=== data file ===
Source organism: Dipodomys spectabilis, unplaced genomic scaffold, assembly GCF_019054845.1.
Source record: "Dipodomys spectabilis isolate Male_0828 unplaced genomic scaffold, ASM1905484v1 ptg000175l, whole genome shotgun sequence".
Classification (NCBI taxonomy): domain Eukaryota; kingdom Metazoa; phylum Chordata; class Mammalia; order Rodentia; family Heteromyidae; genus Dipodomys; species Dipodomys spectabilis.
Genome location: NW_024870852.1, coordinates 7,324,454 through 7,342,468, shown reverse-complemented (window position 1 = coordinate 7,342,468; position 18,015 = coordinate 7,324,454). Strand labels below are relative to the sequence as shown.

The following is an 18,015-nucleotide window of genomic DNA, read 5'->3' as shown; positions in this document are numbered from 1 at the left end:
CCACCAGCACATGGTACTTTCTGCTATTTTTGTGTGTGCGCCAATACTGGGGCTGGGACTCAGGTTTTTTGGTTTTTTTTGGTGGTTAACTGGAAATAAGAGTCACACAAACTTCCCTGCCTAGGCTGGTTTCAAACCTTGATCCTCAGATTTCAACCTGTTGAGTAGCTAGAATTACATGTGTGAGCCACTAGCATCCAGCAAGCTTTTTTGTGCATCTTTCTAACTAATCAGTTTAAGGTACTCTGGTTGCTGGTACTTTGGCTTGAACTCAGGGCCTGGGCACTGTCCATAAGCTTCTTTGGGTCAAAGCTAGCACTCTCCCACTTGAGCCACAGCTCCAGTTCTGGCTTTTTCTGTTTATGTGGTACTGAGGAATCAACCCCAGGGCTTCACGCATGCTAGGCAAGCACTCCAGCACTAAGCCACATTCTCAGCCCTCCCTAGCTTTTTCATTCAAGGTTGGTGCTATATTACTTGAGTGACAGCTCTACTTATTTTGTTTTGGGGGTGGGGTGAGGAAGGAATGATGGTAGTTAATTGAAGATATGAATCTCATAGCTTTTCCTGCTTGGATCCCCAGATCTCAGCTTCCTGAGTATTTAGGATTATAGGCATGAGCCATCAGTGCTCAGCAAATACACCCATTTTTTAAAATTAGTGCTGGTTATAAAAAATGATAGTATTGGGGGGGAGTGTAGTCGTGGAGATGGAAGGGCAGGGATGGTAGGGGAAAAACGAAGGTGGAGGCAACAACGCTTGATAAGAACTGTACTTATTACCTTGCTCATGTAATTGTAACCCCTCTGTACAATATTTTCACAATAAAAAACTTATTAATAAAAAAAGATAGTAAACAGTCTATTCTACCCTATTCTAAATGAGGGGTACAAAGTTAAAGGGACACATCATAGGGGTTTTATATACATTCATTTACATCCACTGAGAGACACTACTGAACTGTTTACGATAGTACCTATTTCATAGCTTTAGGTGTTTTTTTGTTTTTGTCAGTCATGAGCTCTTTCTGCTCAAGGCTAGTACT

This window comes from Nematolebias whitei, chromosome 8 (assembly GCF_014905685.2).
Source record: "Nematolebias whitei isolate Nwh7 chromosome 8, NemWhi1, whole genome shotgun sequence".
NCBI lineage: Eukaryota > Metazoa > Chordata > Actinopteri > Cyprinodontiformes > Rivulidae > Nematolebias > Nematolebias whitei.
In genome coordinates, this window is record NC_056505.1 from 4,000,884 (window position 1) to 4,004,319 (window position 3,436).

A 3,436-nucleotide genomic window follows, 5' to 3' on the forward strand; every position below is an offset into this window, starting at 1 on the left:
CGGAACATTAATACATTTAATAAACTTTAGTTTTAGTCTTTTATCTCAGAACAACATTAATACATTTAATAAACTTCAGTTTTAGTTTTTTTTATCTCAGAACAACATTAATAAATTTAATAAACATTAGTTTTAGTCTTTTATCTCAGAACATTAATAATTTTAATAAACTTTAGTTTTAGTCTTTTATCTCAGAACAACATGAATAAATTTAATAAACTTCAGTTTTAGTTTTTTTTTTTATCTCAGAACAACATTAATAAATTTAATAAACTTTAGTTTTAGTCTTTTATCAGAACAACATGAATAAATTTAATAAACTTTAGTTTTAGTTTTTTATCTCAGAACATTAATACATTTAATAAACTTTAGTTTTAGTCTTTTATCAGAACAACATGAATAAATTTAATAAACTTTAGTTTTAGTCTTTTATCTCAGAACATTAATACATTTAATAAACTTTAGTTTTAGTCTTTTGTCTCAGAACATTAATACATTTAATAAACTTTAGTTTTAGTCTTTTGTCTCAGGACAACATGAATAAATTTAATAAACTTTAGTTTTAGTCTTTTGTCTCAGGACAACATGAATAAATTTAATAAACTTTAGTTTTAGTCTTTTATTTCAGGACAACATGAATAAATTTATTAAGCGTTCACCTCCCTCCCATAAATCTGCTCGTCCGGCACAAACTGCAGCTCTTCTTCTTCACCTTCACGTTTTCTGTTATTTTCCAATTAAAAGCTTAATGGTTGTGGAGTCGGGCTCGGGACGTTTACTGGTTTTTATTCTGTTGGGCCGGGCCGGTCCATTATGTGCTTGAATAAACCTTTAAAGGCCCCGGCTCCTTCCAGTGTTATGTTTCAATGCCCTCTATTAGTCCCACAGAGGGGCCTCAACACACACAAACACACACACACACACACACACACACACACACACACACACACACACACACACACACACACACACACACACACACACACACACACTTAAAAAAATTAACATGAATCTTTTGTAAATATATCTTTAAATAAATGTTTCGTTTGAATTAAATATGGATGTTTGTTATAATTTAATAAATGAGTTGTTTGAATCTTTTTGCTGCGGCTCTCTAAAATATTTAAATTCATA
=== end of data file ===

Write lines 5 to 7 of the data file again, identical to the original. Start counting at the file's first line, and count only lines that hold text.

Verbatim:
The following is an 18,015-nucleotide window of genomic DNA, read 5'->3' as shown; positions in this document are numbered from 1 at the left end:
CCACCAGCACATGGTACTTTCTGCTATTTTTGTGTGTGCGCCAATACTGGGGCTGGGACTCAGGTTTTTTGGTTTTTTTTGGTGGTTAACTGGAAATAAGAGTCACACAAACTTCCCTGCCTAGGCTGGTTTCAAACCTTGATCCTCAGATTTCAACCTGTTGAGTAGCTAGAATTACATGTGTGAGCCACTAGCATCCAGCAAGCTTTTTTGTGCATCTTTCTAACTAATCAGTTTAAGGTACTCTGGTTGCTGGTACTTTGGCTTGAACTCAGGGCCTGGGCACTGTCCATAAGCTTCTTTGGGTCAAAGCTAGCACTCTCCCACTTGAGCCACAGCTCCAGTTCTGGCTTTTTCTGTTTATGTGGTACTGAGGAATCAACCCCAGGGCTTCACGCATGCTAGGCAAGCACTCCAGCACTAAGCCACATTCTCAGCCCTCCCTAGCTTTTTCATTCAAGGTTGGTGCTATATTACTTGAGTGACAGCTCTACTTATTTTGTTTTGGGGGTGGGGTGAGGAAGGAATGATGGTAGTTAATTGAAGATATGAATCTCATAGCTTTTCCTGCTTGGATCCCCAGATCTCAGCTTCCTGAGTATTTAGGATTATAGGCATGAGCCATCAGTGCTCAGCAAATACACCCATTTTTTAAAATTAGTGCTGGTTATAAAAAATGATAGTATTGGGGGGGAGTGTAGTCGTGGAGATGGAAGGGCAGGGATGGTAGGGGAAAAACGAAGGTGGAGGCAACAACGCTTGATAAGAACTGTACTTATTACCTTGCTCATGTAATTGTAACCCCTCTGTACAATATTTTCACAATAAAAAACTTATTAATAAAAAAAGATAGTAAACAGTCTATTCTACCCTATTCTAAATGAGGGGTACAAAGTTAAAGGGACACATCATAGGGGTTTTATATACATTCATTTACATCCACTGAGAGACACTACTGAACTGTTTACGATAGTACCTATTTCATAGCTTTAGGTGTTTTTTTGTTTTTGTCAGTCATGAGCTCTTTCTGCTCAAGGCTAGTACT

This window comes from Nematolebias whitei, chromosome 8 (assembly GCF_014905685.2).